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I get working-mum guilt too – first female Glanbia chief


Siobhan Talbot. Photo: Dylan Vaughan

Siobhan Talbot. Photo: Dylan Vaughan

Siobhan Talbot. Photo: Dylan Vaughan

GLANBIA'S new chief Siobhan Talbot said that she suffers from working-mum guilt just like her peers.

The businesswoman was this week appointed as the first female boss of the food group – only the second time ever at an Irish publicly listed company.

But the mum-of-two said that the key to a successful woman was her family support network that she can rely on.



Originally from Kilkenny, she studied commerce in UCD and worked with accountancy firm PwC before joining Glanbia in 1992.

But she said that she "undoubtedly" suffered from working-mum guilt.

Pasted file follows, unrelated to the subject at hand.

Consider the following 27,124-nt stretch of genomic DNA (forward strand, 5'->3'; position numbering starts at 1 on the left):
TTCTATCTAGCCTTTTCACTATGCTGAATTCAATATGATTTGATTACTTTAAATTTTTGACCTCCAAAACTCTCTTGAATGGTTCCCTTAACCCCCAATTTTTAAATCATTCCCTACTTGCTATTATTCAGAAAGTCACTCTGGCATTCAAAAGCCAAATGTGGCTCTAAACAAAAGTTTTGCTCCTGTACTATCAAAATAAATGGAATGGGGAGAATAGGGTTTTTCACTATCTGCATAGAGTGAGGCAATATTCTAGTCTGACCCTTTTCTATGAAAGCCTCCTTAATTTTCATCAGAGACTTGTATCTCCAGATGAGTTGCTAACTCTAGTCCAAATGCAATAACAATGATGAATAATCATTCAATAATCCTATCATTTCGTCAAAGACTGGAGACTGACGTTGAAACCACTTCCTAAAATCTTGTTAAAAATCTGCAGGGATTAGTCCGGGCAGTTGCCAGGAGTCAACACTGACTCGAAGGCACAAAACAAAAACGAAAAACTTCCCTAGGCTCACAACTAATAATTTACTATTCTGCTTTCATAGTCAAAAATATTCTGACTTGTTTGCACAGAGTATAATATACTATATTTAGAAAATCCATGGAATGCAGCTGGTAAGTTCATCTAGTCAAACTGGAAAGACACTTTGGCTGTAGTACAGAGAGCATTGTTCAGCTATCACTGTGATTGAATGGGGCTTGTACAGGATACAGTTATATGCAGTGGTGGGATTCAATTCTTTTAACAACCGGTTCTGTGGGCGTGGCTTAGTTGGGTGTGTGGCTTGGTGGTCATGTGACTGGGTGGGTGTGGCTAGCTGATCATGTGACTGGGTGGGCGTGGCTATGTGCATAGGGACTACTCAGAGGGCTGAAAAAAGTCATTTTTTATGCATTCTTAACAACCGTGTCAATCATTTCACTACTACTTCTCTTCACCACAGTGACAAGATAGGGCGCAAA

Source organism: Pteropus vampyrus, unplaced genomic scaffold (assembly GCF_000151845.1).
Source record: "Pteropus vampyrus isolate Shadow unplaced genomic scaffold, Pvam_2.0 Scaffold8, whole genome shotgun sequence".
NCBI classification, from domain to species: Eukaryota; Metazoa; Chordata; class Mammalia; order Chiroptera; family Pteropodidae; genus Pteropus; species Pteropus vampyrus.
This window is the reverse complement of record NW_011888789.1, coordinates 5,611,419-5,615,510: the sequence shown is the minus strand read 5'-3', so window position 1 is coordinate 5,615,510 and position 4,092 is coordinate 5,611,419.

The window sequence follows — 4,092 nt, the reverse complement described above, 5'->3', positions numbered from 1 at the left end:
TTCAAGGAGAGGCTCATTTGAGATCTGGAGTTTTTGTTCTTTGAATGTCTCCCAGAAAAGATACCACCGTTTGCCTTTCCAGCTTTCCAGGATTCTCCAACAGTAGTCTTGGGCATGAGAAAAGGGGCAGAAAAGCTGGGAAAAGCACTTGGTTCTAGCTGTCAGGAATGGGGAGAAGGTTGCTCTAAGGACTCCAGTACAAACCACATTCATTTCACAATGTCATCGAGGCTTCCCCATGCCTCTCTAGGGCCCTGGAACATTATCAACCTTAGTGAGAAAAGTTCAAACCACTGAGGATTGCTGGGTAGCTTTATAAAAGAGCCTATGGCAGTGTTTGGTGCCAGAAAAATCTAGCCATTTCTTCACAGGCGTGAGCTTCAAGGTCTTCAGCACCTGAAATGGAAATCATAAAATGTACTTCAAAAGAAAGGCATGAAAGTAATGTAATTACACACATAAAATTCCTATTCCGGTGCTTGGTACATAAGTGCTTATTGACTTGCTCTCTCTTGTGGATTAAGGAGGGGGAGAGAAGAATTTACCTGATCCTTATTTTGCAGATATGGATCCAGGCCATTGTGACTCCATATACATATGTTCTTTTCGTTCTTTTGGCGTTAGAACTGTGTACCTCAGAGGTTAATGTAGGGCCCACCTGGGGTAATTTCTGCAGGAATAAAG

"With the kids, particularly when they are small and running around," she said.

"Undoubtedly (she had guilt)."

She rose through the ranks at Glanbia, but Ms Talbot said she didn't have a determined path and praised her family and colleagues for giving her support.

"It would probably sound great to say that I had this masterplan but, to be perfectly honest, I didn't," she said.

"I think I was fortunate that I have always loved what I do. I stepped through a career path with the encouragement each time of the folk that I was working with.

"My husband Bill (a retired garda) is a fantastic support and I have two teenage children," she said. "So, like everybody working full time, it is that juggle."

Ms Talbot and took up the role as group finance director in 2009. She is a fellow of the Institute of Chartered Accountants in Ireland and will take over from current boss John Moloney in June.

But she doesn't think that the introduction of a gender quota for boards in business will aid women's progression.

"I can appreciate that there may be times and particular roles in life when you need a blunt instrument," she told Miriam O'Callaghan (inset) on The John Murray Show, RTE Radio 1.

"I think in a commercial perspective it really has to be based on merit. If you are talking to young guys, young girls, I think it is really important that their career development is based on merit."

clairemurphy @herald.ie